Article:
EGU General Assembly 2020
© Author(s) 2020. This work is distributed under
the Creative Commons Attribution 4.0 License.

Large scale high resolution modelling of the West African rivers and aquifers

Alban Depeyre1, Jean-Martial Cohard1, Basile Hector1, Reed Maxwell2, and Thierry Pellarin1
Alban Depeyre et al.
  • 1Grenoble Alpes University, Institute of Environmental Geosciences, PhyREV, France (
  • 2Colorado School of Mine, Integrated GroundWater Modeling Center, United States

West Africa has been classified as one of the most vulnerable regions in the world for water resources to face global changes, both climatic and demographic. The population is expected to double by 2050 leading to increased pressure on the use of water resources. In this context, it is necessary to understand the dynamics of major African hydrosystems as large rivers (Niger river, Senegal river...) and transboundary aquifers in order to predict the fate of water resources for the next decades. The ParFlow-CLM physical-based model was chosen for its ability to simulate surface water and groundwater dynamics in a coupled manner. This type of modelling makes it possible to represent the main hydrological processes observed over the whole West Africa region. It operates at a relatively fine spatial resolution (1 km²). The main challenge is to determine the hydrodynamic parameters of the soil for the entire region and on a 100 m thickness (i.e. 3.5 million pixels times 11 layers).

As a first step, the model was implemented on two catchments monitored by the AMMA-CATCH observatory. These two watersheds are representative of the major and contrasted processes found in WA : being respectively representative of Sudanian and Sahelian climates. In order to assess the relevance of the regional databases (SoilGrids and GLHYMPS), simulations were carried out with original and adjusted (based on observations) soil parameters and results were evaluated with local measurements. It appears that the deep weathered lithology is not considered in databases for most of hard-rock areas in intertropical areas with no tectonic uplift. Aquifer thicknesses, permeabilities and porosities have to be significantly enhanced for the model to represent the correct flow paths. Furthermore, in the Sahel where most of the annual precipitation falls during a dozen events only, a crust layer (consistent with observations) has been added to represent the large runoff coefficients which lead to the early season floods.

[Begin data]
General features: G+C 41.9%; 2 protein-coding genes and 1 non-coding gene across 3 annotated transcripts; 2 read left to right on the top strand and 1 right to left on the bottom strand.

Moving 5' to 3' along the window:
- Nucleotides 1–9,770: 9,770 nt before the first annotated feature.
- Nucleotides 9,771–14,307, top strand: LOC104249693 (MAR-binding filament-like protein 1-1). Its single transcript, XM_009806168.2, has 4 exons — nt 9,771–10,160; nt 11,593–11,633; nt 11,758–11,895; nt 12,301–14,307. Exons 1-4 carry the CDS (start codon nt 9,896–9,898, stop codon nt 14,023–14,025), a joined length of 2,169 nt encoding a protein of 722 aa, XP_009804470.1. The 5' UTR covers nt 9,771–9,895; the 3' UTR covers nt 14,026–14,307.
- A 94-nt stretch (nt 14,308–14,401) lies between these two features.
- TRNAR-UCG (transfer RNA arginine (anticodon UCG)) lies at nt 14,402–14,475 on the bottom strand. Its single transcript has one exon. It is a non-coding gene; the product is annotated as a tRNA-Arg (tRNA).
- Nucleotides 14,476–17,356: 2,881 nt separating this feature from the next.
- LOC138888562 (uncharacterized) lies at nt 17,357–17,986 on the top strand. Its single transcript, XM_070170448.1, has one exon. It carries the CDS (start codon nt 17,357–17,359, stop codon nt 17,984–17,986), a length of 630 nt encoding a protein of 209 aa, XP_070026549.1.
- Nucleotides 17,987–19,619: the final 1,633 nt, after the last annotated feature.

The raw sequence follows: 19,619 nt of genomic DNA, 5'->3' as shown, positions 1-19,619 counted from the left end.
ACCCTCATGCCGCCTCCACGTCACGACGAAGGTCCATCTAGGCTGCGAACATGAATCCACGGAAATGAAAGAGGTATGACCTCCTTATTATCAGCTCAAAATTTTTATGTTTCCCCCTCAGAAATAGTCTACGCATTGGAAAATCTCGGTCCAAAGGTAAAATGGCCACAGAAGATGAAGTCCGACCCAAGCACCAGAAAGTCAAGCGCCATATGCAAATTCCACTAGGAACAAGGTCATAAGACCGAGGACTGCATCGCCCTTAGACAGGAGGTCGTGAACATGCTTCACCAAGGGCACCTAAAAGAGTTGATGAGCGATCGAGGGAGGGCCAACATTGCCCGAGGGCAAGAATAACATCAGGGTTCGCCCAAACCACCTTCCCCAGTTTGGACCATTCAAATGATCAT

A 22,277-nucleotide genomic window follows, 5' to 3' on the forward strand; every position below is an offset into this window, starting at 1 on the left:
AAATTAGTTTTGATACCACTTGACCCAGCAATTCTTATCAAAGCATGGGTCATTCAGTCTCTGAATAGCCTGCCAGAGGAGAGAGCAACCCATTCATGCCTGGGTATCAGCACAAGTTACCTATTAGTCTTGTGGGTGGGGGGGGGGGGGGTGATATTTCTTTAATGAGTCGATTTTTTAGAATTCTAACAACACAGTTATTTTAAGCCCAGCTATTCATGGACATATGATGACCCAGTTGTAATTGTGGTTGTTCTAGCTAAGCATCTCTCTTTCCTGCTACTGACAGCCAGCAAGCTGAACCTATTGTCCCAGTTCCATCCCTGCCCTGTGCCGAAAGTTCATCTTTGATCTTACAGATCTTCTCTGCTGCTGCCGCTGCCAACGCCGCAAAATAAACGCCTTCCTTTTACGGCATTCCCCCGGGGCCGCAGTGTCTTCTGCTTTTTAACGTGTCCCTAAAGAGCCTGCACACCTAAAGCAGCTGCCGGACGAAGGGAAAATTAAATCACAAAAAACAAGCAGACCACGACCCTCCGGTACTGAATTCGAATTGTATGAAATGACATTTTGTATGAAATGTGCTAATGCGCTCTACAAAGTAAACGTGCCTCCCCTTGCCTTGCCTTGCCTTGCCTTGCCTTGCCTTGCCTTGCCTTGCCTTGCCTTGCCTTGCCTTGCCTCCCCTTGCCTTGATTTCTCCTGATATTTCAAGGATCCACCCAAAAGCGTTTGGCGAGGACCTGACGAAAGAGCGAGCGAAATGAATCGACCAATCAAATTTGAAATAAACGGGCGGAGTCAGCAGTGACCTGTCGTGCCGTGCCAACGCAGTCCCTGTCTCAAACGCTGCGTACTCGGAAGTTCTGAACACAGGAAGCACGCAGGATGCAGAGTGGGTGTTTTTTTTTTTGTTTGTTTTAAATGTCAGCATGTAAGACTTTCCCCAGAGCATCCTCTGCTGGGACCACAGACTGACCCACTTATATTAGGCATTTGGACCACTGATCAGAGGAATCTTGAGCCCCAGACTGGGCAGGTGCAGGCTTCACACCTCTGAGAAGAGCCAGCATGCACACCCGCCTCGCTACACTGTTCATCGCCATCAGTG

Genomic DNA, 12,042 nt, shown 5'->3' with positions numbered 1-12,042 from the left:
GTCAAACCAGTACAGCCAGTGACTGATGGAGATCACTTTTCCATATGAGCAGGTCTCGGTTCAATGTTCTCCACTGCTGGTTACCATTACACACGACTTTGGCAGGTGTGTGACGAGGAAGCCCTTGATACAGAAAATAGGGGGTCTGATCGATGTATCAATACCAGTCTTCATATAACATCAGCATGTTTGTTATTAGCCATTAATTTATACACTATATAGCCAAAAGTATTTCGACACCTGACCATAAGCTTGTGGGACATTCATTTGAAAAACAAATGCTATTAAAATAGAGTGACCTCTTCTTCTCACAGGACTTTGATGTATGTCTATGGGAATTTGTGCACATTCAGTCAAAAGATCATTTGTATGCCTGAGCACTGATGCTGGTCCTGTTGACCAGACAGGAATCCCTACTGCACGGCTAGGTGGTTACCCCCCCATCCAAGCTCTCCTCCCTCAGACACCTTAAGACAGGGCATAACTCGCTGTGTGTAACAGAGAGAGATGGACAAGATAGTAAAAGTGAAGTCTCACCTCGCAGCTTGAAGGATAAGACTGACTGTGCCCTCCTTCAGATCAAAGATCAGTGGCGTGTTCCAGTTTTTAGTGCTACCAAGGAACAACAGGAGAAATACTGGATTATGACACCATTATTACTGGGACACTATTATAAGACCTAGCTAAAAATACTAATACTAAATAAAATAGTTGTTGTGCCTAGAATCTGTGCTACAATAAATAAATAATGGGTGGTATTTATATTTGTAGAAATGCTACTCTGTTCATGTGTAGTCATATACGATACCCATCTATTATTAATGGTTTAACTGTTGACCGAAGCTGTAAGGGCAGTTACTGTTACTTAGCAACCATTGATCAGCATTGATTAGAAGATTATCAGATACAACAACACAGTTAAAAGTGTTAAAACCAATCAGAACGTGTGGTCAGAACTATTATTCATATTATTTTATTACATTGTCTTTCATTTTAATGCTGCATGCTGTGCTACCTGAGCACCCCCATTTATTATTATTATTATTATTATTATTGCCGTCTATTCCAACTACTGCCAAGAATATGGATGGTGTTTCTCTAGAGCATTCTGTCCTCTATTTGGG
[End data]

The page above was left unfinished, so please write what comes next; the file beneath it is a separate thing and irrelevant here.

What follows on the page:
In a second step, the model was implemented at the West Africa scale using the adjusted soil parameters. These parameters were obtained using a simple linear law that have been applied uniformly over the entire domain and a mask over a part of the Sahel representative of the crusting zones. Results will be compared with both remotely sensed and in situ data : GRACE provides water stock variations at a very large scale, MERRA and ERA reanalysis provide evapotranspiration data. Altimeters and in situ measurements provide river flow data. In the near future the launch of the SWOT satellite will bring new observations to complete the current one. The evaluation of the different compartments of the hydrological cycle should reveal spatial discrepancies in the model's ability to represent processes, highlighting the points on which further work should focus.

How to cite: Depeyre, A., Cohard, J.-M., Hector, B., Maxwell, R., and Pellarin, T.: Large scale high resolution modelling of the West African rivers and aquifers, EGU General Assembly 2020, Online, 4–8 May 2020, EGU2020-21545,, 2020